Categories
Vol. 1, No. 1

Population Healthy Special Editions: Coronavirus Pandemic

Population Healthy Special Editions: Coronavirus Pandemic (University of Michigan School of Public Health) originally covered a variety of public health topics, but is now focused on the pandemic in an ambitious “special edition.” Currently three new 5–10-minute episodes are produced every week to unpack public health issues from multiple perspectives, including the scientific (what goes into creating a COVIDd-19 vaccine? How are infections traced?) and the social (why is the disease hurting the most vulnerable? How did Detroit become a hotspot, and what are its citizens doing to respond?). The podcast does not delve into political or economic aspects of the pandemic, but rather stays focused on population health issues.

Drawing on the University of Michigan’s “community of experts” within the School of Public Health, the podcast aims to provide information to help people respond to the challenges of the pandemic with solid information. From the first episode, the tone established is one of reassurance. Listeners will not only learn about the current pandemic, but will come away with a basic understanding of public health issues: applying epidemiology to local healthcare practices or the basic science of health at the community level. There is a special focus on Michigan, as may be expected from a land grant university, but the information provided is widely applicable. 

Overall the production is nicely done, integrating introductory background knowledge into interviews. There’s a good variety of expertise on display to illustrate the contours of public health as a discipline. While the podcast may lack the drama and urgency of shows more engaged with the unfolding political response to the crisis, it offers good information and encouragement to listeners to respond in ways that will keep us informed and healthy.

Fact-based: 5 of 5. Though the “community of experts” is limited to the university’s faculty, each brings their knowledge to bear on the subject without being overwhelming.

Host: 4 of 5. There is no intrusive “star” hosting the show, but the host does a good job of weaving together background information with interviews. 

Production: 4 of 5. In a few cases the sound quality is not excellent, but not in a way that detracts from the information provided. The editing is tight and keeps the flow going nicely.

Storytelling: 3 of 5. To be fair, the material isn’t really presented in the form of stories—but the explanation of ideas is handled well, rather like a good university lecture boiled down to interesting and informative key points.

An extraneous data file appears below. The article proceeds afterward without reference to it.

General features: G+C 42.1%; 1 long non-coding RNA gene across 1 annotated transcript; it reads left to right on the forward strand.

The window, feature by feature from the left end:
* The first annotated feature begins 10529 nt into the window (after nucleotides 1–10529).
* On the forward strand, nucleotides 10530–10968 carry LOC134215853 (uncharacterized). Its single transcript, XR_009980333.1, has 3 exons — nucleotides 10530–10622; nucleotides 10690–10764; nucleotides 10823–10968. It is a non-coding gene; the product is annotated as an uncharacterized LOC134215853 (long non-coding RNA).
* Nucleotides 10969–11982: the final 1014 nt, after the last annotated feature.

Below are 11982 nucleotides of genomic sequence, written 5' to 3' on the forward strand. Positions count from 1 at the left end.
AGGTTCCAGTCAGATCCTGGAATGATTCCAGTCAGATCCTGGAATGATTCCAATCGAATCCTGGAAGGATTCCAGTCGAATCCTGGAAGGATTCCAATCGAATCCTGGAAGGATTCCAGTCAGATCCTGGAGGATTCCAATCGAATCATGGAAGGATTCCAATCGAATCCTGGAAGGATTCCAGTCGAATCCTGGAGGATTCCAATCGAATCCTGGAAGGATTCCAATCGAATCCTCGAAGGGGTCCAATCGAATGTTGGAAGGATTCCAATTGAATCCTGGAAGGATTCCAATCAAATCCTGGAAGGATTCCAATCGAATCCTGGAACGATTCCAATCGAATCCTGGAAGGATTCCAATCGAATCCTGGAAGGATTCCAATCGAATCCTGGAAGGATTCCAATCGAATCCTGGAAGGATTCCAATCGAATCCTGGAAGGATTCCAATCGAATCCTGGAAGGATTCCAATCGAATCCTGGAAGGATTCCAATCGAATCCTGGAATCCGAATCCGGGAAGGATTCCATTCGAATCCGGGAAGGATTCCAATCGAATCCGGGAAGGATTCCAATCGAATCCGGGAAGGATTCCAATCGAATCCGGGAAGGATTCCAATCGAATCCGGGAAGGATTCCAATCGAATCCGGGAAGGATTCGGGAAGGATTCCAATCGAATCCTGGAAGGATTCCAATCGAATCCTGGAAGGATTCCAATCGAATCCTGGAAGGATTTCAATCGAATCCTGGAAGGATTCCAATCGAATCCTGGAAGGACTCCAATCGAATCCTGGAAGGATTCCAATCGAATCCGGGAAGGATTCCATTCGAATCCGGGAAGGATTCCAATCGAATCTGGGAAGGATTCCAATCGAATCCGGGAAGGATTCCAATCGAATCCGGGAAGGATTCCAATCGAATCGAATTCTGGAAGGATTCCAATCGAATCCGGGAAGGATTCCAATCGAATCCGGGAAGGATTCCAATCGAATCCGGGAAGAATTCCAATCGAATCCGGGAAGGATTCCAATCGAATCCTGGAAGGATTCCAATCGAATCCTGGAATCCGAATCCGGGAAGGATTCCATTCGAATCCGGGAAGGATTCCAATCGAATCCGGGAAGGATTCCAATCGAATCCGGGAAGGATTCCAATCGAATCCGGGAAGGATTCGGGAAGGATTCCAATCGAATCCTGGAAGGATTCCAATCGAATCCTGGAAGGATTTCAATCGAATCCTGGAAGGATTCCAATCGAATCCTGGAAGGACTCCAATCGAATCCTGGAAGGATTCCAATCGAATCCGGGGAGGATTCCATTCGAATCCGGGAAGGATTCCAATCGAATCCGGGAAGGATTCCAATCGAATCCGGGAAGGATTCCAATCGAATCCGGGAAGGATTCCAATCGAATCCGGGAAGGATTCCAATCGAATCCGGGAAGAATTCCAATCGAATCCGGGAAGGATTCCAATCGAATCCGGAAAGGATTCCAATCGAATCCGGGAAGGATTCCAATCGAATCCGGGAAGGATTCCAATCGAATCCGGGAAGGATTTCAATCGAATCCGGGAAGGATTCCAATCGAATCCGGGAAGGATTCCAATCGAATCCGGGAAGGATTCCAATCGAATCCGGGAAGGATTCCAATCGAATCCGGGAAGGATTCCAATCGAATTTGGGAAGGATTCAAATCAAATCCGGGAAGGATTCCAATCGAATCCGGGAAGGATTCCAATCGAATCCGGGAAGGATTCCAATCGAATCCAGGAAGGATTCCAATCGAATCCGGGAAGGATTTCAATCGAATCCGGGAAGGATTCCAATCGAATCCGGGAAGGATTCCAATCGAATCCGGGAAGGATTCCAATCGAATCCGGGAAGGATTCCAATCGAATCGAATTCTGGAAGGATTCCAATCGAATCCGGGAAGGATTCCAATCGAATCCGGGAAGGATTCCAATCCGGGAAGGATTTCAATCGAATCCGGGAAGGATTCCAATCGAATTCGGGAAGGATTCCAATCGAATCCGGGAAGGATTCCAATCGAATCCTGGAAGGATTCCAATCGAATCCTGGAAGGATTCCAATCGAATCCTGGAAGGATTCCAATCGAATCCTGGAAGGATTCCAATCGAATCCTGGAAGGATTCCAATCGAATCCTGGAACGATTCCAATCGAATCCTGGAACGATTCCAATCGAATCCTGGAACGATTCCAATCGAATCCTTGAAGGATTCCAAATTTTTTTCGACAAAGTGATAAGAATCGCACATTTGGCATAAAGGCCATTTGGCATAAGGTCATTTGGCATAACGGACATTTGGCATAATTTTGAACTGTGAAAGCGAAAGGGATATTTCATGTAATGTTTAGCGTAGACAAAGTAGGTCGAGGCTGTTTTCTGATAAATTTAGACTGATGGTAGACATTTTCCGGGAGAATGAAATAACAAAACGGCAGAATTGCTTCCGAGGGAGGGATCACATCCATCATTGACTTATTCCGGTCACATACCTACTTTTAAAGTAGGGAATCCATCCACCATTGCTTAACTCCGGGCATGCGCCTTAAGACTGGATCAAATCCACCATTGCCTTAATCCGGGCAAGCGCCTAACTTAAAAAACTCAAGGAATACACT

Perspective: 4 of 5. The contribution this podcast makes is the focus on public health concepts applied to the crisis, which makes it informative but also reassuring.

Action-Oriented: 4 of 5. As a form of outreach to the community, the experts who contribute to this podcast do a good job of relating their knowledge to what individuals should know and can do to get through the crisis. 

Overall Rating: 4 of 5.

Categories
Vol. 1, No. 1

Social Distance

Social Distance (The Atlantic) is a thrice-weekly podcast tackling coronavirus news in near real-time, hosted by Dr. James Hamblin and Katherine Wells. Publishing new shows this frequently is impressive to pull off as it is time-intensive to script and edit a show, and if there are guests, to line them up and insert their point of view purposefully. The show’s public health expert, Dr. James Hamblin, a Lecturer in Public Health at the Yale School of Medicine, is certified by the American Board of Preventive Medicine

Each of the 20-30 minute episodes tackles a (U.S.) culturally relevant topic each day, ranging from how procuring food is changing to whether we should get deliveries. Hamblin’s outlook is decidedly more grave than his co-host Wells’s, and listeners should appreciate that honesty from a public health expert. Wells’s informality and desire to crack jokes is then a frustrating dichotomy for me as a listener. Levity isn’t really what I want out of a COVID-19 podcast aiming to educate me on how things are going on the front lines, in Congress, and in places less affected to date. The hosts actually addressed the role of humor in an episode from mid-April, with Hamblin making the excellent point that he believes science communicators should use different styles to share science information, because there are some people he wouldn’t reach unless he used some humor. But, the humor just doesn’t land for me; it feels too forced or awkward.

The Atlantic’s reporting skews left but generally has well-reported pieces in print, so I expected well-reported and fact-based journalism in the podcast. I have been disappointed, as it feels like a daily check-in between two hosts and whoever they can get on the show that day, including people who are related to the hosts. The problem with bringing a family member on to a podcast where you’re conversing about COVID-19 preparedness, effects, and public response is that a strange disparity is introduced, confusing the listener about whether this is a show about science/policy/government or a storytelling show about how people are coping.